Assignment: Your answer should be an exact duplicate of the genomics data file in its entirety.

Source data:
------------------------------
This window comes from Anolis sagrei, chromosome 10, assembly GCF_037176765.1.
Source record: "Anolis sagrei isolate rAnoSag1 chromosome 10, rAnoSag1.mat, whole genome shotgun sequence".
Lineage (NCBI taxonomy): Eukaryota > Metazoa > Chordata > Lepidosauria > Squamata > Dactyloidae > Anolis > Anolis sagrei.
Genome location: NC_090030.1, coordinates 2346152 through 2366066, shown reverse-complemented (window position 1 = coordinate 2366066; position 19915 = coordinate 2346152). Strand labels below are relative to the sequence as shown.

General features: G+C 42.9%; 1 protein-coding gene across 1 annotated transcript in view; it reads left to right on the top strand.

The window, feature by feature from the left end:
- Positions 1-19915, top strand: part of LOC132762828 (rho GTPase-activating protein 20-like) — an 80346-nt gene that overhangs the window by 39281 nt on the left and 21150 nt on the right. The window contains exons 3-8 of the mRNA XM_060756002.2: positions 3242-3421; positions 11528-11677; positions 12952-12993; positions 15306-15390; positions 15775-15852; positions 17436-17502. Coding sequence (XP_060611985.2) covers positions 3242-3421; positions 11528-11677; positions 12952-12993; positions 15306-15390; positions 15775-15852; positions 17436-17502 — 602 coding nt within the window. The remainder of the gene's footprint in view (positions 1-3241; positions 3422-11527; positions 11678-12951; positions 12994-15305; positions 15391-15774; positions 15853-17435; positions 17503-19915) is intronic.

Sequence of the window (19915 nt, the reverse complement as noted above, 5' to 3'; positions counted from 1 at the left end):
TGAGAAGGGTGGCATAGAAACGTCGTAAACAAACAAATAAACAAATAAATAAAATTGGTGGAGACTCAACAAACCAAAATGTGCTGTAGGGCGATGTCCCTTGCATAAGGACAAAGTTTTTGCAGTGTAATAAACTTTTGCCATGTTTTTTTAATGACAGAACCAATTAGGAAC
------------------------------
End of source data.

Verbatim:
This window comes from Anolis sagrei, chromosome 10, assembly GCF_037176765.1.
Source record: "Anolis sagrei isolate rAnoSag1 chromosome 10, rAnoSag1.mat, whole genome shotgun sequence".
Lineage (NCBI taxonomy): Eukaryota > Metazoa > Chordata > Lepidosauria > Squamata > Dactyloidae > Anolis > Anolis sagrei.
Genome location: NC_090030.1, coordinates 2346152 through 2366066, shown reverse-complemented (window position 1 = coordinate 2366066; position 19915 = coordinate 2346152). Strand labels below are relative to the sequence as shown.

General features: G+C 42.9%; 1 protein-coding gene across 1 annotated transcript in view; it reads left to right on the top strand.

The window, feature by feature from the left end:
- Positions 1-19915, top strand: part of LOC132762828 (rho GTPase-activating protein 20-like) — an 80346-nt gene that overhangs the window by 39281 nt on the left and 21150 nt on the right. The window contains exons 3-8 of the mRNA XM_060756002.2: positions 3242-3421; positions 11528-11677; positions 12952-12993; positions 15306-15390; positions 15775-15852; positions 17436-17502. Coding sequence (XP_060611985.2) covers positions 3242-3421; positions 11528-11677; positions 12952-12993; positions 15306-15390; positions 15775-15852; positions 17436-17502 — 602 coding nt within the window. The remainder of the gene's footprint in view (positions 1-3241; positions 3422-11527; positions 11678-12951; positions 12994-15305; positions 15391-15774; positions 15853-17435; positions 17503-19915) is intronic.

Sequence of the window (19915 nt, the reverse complement as noted above, 5' to 3'; positions counted from 1 at the left end):
TGAGAAGGGTGGCATAGAAACGTCGTAAACAAACAAATAAACAAATAAATAAAATTGGTGGAGACTCAACAAACCAAAATGTGCTGTAGGGCGATGTCCCTTGCATAAGGACAAAGTTTTTGCAGTGTAATAAACTTTTGCCATGTTTTTTTAATGACAGAACCAATTAGGAAC